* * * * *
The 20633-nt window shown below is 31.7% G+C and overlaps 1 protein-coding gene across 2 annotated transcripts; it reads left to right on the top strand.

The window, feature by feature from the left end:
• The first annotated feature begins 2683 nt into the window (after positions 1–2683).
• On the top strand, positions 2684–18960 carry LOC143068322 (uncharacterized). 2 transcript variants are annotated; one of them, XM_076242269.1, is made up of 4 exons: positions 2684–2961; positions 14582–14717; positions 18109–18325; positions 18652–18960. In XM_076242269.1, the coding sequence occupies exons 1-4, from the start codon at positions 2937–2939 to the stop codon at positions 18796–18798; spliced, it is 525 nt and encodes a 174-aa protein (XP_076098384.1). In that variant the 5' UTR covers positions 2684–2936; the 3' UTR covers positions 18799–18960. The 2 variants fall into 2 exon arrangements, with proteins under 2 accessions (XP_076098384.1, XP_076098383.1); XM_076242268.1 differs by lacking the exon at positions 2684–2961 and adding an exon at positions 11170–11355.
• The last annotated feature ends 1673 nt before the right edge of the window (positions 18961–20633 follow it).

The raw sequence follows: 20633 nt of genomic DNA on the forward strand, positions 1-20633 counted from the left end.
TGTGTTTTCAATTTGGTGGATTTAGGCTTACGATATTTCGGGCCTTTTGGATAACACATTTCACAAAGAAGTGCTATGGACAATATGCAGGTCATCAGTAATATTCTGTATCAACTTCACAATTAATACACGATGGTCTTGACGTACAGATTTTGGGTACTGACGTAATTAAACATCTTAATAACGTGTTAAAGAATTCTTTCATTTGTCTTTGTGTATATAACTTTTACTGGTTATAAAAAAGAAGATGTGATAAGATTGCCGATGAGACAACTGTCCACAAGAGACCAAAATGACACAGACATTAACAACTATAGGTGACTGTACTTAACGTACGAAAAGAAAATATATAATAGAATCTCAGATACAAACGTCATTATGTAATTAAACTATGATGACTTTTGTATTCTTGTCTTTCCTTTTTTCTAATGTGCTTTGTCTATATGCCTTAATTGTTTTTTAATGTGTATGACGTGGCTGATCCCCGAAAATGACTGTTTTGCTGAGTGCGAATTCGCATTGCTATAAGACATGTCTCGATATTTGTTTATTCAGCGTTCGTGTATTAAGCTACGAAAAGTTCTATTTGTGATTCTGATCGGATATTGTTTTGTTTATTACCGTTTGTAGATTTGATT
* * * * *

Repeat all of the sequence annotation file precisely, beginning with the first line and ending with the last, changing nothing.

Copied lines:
The 20633-nt window shown below is 31.7% G+C and overlaps 1 protein-coding gene across 2 annotated transcripts; it reads left to right on the top strand.

The window, feature by feature from the left end:
• The first annotated feature begins 2683 nt into the window (after positions 1–2683).
• On the top strand, positions 2684–18960 carry LOC143068322 (uncharacterized). 2 transcript variants are annotated; one of them, XM_076242269.1, is made up of 4 exons: positions 2684–2961; positions 14582–14717; positions 18109–18325; positions 18652–18960. In XM_076242269.1, the coding sequence occupies exons 1-4, from the start codon at positions 2937–2939 to the stop codon at positions 18796–18798; spliced, it is 525 nt and encodes a 174-aa protein (XP_076098384.1). In that variant the 5' UTR covers positions 2684–2936; the 3' UTR covers positions 18799–18960. The 2 variants fall into 2 exon arrangements, with proteins under 2 accessions (XP_076098384.1, XP_076098383.1); XM_076242268.1 differs by lacking the exon at positions 2684–2961 and adding an exon at positions 11170–11355.
• The last annotated feature ends 1673 nt before the right edge of the window (positions 18961–20633 follow it).

The raw sequence follows: 20633 nt of genomic DNA on the forward strand, positions 1-20633 counted from the left end.
TGTGTTTTCAATTTGGTGGATTTAGGCTTACGATATTTCGGGCCTTTTGGATAACACATTTCACAAAGAAGTGCTATGGACAATATGCAGGTCATCAGTAATATTCTGTATCAACTTCACAATTAATACACGATGGTCTTGACGTACAGATTTTGGGTACTGACGTAATTAAACATCTTAATAACGTGTTAAAGAATTCTTTCATTTGTCTTTGTGTATATAACTTTTACTGGTTATAAAAAAGAAGATGTGATAAGATTGCCGATGAGACAACTGTCCACAAGAGACCAAAATGACACAGACATTAACAACTATAGGTGACTGTACTTAACGTACGAAAAGAAAATATATAATAGAATCTCAGATACAAACGTCATTATGTAATTAAACTATGATGACTTTTGTATTCTTGTCTTTCCTTTTTTCTAATGTGCTTTGTCTATATGCCTTAATTGTTTTTTAATGTGTATGACGTGGCTGATCCCCGAAAATGACTGTTTTGCTGAGTGCGAATTCGCATTGCTATAAGACATGTCTCGATATTTGTTTATTCAGCGTTCGTGTATTAAGCTACGAAAAGTTCTATTTGTGATTCTGATCGGATATTGTTTTGTTTATTACCGTTTGTAGATTTGATT